Comic Figures in Oliver Twist Entirely Caricatures

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      Caricatures means the descriptions of characters in which few distinctive characteristics are highly exaggerated to produce comic effect. In a caricature the general and normal features of the person are laid hidden and the idiosyncrasies, frailties and peculiarities are exaggerated so as to create a ridiculous impression of the character. A caricature is very close to cartoon. The chief purpose of drawing a caricature is to produce genuine humor or humor intermixed with satire. Distortion is the main feature of a caricature. It ruins the remarkable proportions of a character. If we closely observe Dickens' art of characterization, we shall remark that he exaggerates but he does not intend to distort. It is an artistic representation of an eccentric when we are given the picture of Mr. Gainfield looking like a parrot and giving cudgels to his donkey. Likewise, the portraiture of Artful Dodger in his quaint dress and using a quaint lingo is the result of novelist's artistic imagination of a shabby thief.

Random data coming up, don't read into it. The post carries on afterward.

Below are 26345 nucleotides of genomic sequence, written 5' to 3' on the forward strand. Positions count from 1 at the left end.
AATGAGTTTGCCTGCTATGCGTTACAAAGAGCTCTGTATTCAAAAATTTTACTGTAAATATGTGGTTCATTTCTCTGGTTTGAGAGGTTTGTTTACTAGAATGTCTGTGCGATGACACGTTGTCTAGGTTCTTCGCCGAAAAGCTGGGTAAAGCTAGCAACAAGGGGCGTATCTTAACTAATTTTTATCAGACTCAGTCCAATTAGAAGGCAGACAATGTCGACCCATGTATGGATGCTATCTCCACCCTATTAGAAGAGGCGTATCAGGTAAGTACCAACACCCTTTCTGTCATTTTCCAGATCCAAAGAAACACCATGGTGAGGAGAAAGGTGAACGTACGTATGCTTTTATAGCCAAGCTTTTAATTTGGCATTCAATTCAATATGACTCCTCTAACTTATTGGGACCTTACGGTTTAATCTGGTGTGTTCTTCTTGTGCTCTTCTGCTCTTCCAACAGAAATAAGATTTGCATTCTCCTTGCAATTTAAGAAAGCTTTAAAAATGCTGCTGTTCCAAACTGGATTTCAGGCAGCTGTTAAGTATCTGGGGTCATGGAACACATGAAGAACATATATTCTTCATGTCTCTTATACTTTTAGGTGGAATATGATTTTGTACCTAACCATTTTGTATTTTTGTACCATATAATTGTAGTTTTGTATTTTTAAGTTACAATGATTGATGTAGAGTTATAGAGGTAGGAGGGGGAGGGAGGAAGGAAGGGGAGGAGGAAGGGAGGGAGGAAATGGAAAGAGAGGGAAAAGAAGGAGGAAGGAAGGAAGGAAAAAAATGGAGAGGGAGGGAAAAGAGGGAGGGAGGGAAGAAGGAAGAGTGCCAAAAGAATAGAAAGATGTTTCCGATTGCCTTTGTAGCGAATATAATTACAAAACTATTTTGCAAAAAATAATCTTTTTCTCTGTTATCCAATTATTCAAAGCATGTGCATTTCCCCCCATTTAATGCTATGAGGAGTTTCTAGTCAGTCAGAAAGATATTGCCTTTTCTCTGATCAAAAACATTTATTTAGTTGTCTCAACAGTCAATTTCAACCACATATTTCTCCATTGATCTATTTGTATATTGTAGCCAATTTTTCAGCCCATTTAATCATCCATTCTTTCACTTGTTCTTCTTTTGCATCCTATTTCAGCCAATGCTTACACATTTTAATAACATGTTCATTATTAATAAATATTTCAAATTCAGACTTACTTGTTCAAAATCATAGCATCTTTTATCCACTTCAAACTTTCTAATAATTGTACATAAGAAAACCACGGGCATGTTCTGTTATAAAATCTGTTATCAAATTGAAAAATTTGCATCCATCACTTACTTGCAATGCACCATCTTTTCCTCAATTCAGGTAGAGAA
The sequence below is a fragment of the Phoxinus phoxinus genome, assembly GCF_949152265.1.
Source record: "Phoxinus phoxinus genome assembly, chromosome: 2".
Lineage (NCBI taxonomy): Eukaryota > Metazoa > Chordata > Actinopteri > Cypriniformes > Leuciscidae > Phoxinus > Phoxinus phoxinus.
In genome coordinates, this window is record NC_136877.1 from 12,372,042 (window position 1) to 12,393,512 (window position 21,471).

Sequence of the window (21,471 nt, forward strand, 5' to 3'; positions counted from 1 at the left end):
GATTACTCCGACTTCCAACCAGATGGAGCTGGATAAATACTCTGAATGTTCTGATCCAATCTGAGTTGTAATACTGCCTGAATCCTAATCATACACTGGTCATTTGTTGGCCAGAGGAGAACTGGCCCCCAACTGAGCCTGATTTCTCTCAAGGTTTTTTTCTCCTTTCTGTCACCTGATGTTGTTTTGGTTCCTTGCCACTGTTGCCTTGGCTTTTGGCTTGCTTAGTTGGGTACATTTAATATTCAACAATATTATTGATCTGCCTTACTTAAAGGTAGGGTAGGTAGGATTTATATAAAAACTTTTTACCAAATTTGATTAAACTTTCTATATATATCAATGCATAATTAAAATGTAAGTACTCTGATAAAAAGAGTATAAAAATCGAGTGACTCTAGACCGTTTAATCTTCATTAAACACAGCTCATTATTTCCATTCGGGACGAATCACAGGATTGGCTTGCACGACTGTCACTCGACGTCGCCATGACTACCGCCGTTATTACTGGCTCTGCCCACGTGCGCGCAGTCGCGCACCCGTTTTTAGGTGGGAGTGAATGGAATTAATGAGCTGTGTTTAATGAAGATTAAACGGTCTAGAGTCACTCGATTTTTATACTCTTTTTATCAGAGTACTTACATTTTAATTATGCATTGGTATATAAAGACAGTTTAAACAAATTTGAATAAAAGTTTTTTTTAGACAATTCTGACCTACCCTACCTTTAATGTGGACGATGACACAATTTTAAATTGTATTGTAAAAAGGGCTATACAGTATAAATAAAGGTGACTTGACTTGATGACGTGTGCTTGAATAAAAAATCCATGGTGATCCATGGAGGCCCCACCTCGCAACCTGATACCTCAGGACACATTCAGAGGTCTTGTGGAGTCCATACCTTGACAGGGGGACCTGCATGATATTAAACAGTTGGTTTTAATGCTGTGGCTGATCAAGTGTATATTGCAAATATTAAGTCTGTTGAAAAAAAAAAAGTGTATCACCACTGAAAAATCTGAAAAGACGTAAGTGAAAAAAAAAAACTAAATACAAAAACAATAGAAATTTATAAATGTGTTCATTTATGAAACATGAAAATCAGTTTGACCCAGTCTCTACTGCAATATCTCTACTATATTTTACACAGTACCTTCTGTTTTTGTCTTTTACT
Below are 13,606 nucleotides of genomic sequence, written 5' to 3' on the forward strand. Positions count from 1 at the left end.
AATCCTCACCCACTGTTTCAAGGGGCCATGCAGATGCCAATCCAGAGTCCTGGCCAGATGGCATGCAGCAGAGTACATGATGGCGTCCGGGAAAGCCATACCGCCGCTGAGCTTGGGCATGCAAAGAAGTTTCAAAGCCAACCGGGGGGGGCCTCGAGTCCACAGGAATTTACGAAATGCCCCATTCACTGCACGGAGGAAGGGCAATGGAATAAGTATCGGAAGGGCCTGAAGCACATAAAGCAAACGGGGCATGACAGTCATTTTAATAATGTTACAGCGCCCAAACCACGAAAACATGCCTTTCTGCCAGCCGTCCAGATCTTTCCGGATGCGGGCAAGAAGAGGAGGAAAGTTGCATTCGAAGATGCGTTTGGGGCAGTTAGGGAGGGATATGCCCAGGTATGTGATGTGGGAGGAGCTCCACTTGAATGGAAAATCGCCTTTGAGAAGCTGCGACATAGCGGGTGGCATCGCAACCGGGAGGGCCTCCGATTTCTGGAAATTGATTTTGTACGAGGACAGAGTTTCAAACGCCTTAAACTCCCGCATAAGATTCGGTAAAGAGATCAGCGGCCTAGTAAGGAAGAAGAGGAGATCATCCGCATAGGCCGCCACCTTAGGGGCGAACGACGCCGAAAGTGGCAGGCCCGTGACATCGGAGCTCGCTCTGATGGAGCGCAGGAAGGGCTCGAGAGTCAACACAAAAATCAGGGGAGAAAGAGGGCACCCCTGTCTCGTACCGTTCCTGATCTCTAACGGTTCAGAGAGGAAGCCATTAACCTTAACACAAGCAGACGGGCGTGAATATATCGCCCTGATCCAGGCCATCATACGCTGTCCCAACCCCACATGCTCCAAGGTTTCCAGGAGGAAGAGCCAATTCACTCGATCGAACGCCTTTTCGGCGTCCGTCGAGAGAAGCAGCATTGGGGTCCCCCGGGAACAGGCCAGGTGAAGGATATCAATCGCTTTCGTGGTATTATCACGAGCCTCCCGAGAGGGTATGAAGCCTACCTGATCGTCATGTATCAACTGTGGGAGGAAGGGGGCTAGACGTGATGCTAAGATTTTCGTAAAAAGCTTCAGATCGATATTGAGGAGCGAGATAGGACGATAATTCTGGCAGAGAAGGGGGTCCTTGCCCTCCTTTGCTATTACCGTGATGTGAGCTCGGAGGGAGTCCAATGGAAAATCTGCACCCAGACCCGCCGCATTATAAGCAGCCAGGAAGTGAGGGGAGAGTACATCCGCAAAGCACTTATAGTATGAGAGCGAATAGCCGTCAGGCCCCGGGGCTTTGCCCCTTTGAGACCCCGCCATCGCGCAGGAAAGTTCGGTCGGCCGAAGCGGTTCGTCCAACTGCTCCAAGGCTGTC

In the whole novel Mr. Bumble, Mrs. Mann, Mr. Gamfield, Noah Claypole, Artful Dodger, Fagin, Mrs. Corney, Grimwig, Giles, Mr. Fang etc. are all hyperbolically presented to a certain extent. In the particular reference to Mr. Fagin, Mr. Bumble, Mrs. Mann, Mr. Gamfield etc the callousness of these characters are exaggerated and given satirical touches also. Mr. Fang, Blathers and Duff are inefficient, Mr. Griming is eccentric and a genuine comic figure.

      Most of the critics say that Dickens has caricatured his characters. Somerset Maugham in his book The Novels and Their Authors remarks, "Dickens’ genial method of creating character was to exaggerate the traits, peculiarities, foibles of his models and to put into the mouth of each one some phrase, or string of phrases, which stamped his quintessence on the reader's mind." Of course, Dickens' characters can be called the caricatures of people he had met but who attracted him through scorn and dislike, not through love.

      Thus it would be probably more suitable to say that Dickens did not caricature but exaggerate. A caricaturist may draw the nose of a person like a bamboo but Dickens never distorts or change the proportion. He can show a mouse in monkey's stature but with the certain impression that you are looking at a little magnified mouse. We can say that his imagination works best on grotesque and he exaggerates them.

University Questions

Are the comic figures in Oliver Twist not entirely caricatures? Justify the statement with reference to the novel.
'The comic characters are not complete caricatures'. Discuss it with the examples from Oliver Twist.

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